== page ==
The Species Distribution Modeling component of AKGAP began in September 2007 and was coordinated by the Alaska Natural Heritage Program at the University of Alaska Anchorage. Other project partners included the Environmental Science & Geography Programs & Spatial Ecosystem Analysis Lab (SEALAB) at the University of Alaska Southeast and the EWHALE lab-Biology and Wildlife Department at the University of Alaska Fairbanks.
Our objectives were to produce spatially explicit models, using consistent and repeatable methodologies, to predict the range and distribution of terrestrial vertebrate species in Alaska to support analysis of conservation status.
We mapped each species’ range (total areal extent occupied by a species) and distribution (spatial arrangement of environments suitable for occupation by a species). We used this approach to make regional maps more useful at various spatial scales and improve their utility for statewide, regional and local managers.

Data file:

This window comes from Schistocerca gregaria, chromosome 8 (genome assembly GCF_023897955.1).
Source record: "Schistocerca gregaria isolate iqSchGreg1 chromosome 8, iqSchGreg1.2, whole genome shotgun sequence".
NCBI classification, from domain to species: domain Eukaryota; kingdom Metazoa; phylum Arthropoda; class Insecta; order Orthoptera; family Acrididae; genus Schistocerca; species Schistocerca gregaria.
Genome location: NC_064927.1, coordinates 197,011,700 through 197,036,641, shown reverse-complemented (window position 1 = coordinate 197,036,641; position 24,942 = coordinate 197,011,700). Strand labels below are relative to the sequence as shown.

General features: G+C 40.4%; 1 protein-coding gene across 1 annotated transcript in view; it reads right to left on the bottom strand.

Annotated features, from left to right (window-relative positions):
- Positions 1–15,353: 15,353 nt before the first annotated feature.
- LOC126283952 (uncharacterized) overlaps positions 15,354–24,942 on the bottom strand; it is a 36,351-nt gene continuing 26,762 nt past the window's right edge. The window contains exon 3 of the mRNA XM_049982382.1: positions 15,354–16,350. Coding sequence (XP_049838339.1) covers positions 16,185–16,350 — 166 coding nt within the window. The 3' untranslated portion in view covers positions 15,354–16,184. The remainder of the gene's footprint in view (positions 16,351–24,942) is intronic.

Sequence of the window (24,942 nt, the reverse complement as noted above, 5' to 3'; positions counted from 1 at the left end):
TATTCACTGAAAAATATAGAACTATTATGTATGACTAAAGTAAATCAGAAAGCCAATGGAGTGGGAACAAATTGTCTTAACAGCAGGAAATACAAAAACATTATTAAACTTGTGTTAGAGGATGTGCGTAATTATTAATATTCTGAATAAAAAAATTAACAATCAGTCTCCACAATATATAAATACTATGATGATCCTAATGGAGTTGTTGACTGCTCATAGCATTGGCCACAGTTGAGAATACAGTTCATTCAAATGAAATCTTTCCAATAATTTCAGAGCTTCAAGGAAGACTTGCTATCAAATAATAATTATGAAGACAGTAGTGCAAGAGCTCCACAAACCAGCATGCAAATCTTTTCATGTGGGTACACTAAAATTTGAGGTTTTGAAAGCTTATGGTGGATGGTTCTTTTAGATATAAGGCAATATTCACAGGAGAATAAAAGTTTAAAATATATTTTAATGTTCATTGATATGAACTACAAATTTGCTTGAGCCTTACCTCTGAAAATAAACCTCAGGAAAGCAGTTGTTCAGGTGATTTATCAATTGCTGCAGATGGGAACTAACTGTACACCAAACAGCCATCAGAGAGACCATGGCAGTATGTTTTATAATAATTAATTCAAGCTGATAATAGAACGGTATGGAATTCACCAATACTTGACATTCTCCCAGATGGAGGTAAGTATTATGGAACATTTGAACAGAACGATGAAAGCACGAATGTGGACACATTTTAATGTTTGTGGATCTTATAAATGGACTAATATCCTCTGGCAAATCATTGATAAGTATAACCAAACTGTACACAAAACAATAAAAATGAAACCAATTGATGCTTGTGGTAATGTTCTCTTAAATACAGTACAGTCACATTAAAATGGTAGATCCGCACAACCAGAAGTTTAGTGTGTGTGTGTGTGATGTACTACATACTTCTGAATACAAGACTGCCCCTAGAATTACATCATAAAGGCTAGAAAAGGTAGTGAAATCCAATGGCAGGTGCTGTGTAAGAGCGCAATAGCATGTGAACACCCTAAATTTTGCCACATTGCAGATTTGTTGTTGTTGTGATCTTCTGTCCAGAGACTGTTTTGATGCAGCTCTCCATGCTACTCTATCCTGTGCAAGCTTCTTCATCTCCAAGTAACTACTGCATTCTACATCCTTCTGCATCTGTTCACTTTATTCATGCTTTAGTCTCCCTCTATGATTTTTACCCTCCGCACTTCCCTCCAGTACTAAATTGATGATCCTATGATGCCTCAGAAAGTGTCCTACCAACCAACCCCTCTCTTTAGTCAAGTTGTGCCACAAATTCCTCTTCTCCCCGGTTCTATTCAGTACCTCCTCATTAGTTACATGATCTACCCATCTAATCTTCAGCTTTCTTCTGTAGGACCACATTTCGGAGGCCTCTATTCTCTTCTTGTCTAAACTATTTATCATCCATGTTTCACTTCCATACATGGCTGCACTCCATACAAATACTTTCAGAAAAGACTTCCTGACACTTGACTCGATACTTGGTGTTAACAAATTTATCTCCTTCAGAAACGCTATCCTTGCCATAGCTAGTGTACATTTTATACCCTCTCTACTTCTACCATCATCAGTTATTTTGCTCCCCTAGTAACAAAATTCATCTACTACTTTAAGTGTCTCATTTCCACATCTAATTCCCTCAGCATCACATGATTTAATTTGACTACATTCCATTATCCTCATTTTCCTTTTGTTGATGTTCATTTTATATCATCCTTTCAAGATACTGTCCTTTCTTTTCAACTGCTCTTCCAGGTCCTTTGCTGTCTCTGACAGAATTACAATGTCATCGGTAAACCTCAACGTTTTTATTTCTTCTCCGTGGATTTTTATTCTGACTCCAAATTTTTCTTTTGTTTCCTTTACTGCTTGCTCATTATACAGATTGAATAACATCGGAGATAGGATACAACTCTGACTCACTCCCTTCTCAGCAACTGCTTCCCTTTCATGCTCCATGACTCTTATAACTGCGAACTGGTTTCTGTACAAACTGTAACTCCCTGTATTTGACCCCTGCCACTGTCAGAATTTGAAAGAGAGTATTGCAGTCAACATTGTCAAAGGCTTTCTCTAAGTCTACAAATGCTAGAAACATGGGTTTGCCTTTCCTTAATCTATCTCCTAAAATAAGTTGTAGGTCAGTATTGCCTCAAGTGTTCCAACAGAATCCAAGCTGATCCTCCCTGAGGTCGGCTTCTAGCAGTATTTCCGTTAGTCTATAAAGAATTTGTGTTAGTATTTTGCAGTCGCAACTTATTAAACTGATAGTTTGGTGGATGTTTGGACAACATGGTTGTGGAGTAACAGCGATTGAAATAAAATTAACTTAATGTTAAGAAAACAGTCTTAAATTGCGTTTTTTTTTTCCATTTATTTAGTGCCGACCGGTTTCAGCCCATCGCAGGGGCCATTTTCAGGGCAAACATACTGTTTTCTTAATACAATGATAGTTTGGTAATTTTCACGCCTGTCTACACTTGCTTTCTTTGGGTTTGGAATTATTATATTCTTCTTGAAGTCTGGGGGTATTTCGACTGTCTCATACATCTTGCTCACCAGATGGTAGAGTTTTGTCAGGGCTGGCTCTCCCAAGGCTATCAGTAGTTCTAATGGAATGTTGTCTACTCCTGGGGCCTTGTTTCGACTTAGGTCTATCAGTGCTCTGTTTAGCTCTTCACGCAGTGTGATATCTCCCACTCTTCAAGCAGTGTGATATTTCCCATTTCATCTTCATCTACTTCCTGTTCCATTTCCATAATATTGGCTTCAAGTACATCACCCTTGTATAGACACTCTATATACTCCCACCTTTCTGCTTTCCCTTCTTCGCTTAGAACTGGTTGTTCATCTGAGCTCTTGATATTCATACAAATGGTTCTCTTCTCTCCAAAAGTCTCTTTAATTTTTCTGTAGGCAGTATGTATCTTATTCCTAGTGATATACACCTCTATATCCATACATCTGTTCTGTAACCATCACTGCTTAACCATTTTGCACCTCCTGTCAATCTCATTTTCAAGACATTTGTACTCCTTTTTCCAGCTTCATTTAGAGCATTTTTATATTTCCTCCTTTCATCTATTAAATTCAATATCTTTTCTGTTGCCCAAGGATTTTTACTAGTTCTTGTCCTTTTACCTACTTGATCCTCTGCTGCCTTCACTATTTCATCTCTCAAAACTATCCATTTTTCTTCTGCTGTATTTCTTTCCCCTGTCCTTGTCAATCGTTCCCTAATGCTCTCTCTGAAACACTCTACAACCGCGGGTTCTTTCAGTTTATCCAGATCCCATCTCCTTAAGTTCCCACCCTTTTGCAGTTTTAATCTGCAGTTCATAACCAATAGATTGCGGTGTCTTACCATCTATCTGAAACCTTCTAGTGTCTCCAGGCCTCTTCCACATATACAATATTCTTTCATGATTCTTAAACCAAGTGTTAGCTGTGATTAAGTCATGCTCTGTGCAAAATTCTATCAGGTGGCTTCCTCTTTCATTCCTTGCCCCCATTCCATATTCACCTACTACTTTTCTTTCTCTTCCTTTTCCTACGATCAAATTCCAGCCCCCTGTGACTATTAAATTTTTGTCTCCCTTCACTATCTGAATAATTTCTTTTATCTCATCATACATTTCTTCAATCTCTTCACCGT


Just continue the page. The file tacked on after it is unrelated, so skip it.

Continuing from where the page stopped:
This map shows the range and distribution of the Alaska Marmot (Marmota broweri) in Alaska.
In an effort to improve the quality, precision, and application of the species distribution maps, we used two different modeling approaches for AKGAP.
- First a deductive modeling approach, which translates species habitat associations to quantifiable parameters on available spatial datasets, namely land cover data.
- And second, an inductive modeling approach, which relates known points of occurrence and their intersection with a suite of environmental variables (e.g.,elevation, climate).
- We intersected the results of the deductive and indicative models to produce a third “combined” model option.
The model selected as the best overall representation of the species distribution, using one of these three techniques, was defined as the final distribution model. The model displayed is the final species distribution model, which is a binary representation of presence/absence for each species within its range.